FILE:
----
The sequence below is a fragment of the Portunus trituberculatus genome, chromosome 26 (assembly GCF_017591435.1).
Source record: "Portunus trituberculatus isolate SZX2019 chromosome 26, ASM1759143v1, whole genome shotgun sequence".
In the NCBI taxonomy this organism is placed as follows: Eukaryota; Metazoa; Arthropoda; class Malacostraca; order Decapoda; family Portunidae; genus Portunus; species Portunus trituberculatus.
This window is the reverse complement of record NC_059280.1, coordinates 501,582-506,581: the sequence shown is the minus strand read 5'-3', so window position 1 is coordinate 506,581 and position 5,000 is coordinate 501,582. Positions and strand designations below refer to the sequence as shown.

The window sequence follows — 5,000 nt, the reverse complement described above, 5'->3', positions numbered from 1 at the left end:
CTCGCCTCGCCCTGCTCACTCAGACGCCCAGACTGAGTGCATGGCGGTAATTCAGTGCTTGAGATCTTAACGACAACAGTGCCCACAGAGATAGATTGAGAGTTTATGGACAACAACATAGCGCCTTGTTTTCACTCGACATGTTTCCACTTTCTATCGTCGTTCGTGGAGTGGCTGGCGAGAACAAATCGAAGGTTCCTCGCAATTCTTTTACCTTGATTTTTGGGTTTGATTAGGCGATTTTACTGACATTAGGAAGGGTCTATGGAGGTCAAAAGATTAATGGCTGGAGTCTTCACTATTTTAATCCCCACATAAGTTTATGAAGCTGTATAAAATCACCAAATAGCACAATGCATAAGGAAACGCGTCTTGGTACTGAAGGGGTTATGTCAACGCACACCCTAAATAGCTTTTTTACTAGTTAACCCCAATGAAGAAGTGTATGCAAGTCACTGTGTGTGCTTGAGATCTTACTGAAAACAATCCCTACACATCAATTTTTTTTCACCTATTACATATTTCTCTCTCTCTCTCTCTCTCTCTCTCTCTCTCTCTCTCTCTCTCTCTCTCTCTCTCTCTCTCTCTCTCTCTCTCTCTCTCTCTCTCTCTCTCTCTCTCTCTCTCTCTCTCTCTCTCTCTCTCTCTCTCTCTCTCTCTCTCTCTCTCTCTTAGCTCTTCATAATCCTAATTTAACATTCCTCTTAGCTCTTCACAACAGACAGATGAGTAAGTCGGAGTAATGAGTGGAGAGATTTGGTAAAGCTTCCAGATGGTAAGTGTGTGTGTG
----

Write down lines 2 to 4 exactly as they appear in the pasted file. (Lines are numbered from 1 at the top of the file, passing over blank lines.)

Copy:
Source record: "Portunus trituberculatus isolate SZX2019 chromosome 26, ASM1759143v1, whole genome shotgun sequence".
In the NCBI taxonomy this organism is placed as follows: Eukaryota; Metazoa; Arthropoda; class Malacostraca; order Decapoda; family Portunidae; genus Portunus; species Portunus trituberculatus.
This window is the reverse complement of record NC_059280.1, coordinates 501,582-506,581: the sequence shown is the minus strand read 5'-3', so window position 1 is coordinate 506,581 and position 5,000 is coordinate 501,582. Positions and strand designations below refer to the sequence as shown.